Additionally, when wrapping the cuff around the back foot, make sure that the swivel is facing away from your toes. This will help keep your leash behind your board and not dangerously around your feet.
Is the rail saver doing its job?
It’s important to make sure the leash string is tied at such a length that when the leash is pulled the rail saver comes into contact with the rail. If the leash string is too long, the leash string itself will come into contact with the rail and damage the board.
You’d be surprised how many advanced surfers make this mistake.
Two loops on the leash string
When installing the leash string, push it half way through the leash plug and slide the rail saver through each of the two halves of the protruding loops. Using this technique, as opposed to pulling the string through itself and creating one loop, will create less stress on the leash string and decrease the chances of it snapping.
Don’t let the leash dangle
Leashes are a lifesaver for surfers, but they can also be dangerous – even deadly. When you are wearing a leash out of the water, hold the loose leash in your hand so it does not dangle around your feet. This will decrease your chances of tripping on the leash or the leash catching on any object. It’s especially important when walking on rocks and entering the water in precarious areas. There are numerous examples online of a surfer’s leash catching on a rock as they dive into the ocean. Don’t let that happen to you.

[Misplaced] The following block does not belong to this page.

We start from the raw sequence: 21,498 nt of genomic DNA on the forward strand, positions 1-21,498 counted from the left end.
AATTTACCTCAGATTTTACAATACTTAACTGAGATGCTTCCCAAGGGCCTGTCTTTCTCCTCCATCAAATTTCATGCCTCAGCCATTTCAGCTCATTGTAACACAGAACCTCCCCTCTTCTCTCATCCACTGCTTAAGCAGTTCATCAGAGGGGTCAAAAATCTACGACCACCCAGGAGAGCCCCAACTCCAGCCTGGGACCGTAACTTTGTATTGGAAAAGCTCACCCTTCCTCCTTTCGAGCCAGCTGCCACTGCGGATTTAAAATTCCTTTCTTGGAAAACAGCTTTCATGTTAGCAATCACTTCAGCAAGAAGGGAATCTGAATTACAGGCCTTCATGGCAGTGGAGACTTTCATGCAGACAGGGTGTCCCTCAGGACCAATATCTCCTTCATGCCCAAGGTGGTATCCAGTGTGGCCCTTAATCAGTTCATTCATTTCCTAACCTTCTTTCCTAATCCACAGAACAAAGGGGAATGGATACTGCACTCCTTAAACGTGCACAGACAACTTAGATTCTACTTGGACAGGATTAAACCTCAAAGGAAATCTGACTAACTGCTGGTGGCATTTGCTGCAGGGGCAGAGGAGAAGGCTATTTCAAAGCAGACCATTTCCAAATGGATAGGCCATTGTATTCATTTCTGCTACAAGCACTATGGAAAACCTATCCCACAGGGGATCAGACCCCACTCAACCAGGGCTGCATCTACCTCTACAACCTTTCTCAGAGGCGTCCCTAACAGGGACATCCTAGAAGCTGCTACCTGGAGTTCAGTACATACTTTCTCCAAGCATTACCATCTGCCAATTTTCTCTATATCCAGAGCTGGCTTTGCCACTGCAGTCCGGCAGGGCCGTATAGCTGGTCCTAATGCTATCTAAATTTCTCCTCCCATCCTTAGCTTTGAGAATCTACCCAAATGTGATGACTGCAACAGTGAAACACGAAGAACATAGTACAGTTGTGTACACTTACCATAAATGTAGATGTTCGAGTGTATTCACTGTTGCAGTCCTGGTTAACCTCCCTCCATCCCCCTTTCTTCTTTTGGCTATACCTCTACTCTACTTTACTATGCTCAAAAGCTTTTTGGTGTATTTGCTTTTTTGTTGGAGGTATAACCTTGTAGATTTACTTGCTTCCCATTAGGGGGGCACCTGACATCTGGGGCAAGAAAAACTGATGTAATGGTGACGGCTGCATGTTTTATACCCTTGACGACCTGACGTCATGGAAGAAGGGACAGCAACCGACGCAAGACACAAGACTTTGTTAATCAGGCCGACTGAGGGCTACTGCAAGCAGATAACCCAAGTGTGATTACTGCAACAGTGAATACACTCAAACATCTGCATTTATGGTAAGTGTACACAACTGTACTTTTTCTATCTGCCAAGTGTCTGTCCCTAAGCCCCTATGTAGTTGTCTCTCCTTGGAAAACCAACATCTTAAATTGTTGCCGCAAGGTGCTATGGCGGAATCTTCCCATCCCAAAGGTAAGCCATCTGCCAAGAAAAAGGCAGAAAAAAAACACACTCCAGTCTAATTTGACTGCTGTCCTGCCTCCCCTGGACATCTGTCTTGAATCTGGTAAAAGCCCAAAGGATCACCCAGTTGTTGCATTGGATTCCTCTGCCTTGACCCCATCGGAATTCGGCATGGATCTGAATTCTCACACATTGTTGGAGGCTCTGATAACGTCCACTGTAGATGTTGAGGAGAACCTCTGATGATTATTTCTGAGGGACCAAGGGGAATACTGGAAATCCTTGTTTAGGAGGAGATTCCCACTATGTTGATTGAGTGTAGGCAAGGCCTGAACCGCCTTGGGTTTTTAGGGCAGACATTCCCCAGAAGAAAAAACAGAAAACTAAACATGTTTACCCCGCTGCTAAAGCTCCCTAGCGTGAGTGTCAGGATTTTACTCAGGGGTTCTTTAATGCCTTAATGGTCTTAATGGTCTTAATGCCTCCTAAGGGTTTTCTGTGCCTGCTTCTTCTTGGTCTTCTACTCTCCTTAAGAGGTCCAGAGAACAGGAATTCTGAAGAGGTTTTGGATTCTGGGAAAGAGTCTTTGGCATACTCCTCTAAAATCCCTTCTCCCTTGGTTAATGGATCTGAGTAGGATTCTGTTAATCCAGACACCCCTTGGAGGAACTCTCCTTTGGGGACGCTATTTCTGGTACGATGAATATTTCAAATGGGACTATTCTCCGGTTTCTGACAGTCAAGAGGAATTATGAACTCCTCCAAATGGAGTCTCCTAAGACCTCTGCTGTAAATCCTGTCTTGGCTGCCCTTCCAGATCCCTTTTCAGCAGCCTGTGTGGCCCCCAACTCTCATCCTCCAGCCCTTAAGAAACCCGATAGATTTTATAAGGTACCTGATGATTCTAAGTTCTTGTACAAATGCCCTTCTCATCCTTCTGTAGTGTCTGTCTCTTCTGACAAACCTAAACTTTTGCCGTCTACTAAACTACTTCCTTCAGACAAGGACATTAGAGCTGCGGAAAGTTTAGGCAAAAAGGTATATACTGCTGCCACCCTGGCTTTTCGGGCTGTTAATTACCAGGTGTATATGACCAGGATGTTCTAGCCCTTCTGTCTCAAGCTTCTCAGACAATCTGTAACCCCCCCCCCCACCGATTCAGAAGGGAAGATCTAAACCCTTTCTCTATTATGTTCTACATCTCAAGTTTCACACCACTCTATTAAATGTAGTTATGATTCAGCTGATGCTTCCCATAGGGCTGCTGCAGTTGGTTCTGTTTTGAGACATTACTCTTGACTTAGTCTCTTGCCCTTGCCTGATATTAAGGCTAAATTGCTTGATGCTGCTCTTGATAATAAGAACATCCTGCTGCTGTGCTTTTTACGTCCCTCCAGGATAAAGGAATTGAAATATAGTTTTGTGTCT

Know how to use the quick release loop
Another danger of wearing a leash is that it can get caught on an obstacle in the water. This can be very dangerous when there is power in the ocean. The leash cuffs have a loop that makes it easy to rip it off if necessary. If you surf long enough you will undoubtedly find yourself in a situation where your leash is caught on a submerged reef or rock and the power of the current makes it impossible to release it. In this case you need to pull the quick release loop and detach your body from the board. Wave pools take every precaution to ensure there are no areas where your leash can snag. Still, it’s good to be ready to pull that loop if necessary.
Don’t let it get waxy
If you use wax on your boards, your leash will inevitably start to pick up some of this sticky material over time. But you can minimize the hassle by not wrapping your leash around the waxy deck. Wrapping the leash around the traction pad of the tail is a better choice, or simply not wrapping the leash at all if the deck only uses wax.
Surf don’t swim
While there are still a few soul surfers who prefer the uninhibited feeling of riding without a leash, the leash debate of the 1970’s is largely over; most surfers prefer the leash’s utility and practicality. In the wave pool, it’s mandatory.
A leash keeps you safely attached to your board, avoiding long swims chasing a runaway vessel and keeps your fellow surfers safe. Wearing a leash will also undoubtedly reduce your trips to the ding repair shop.
Be sure that when selecting your leash you know what product is right for you and that you utilize it in a correct, safe manner. The value of a leash will greatly increase your respect of the predecessors who precariously surfed without them.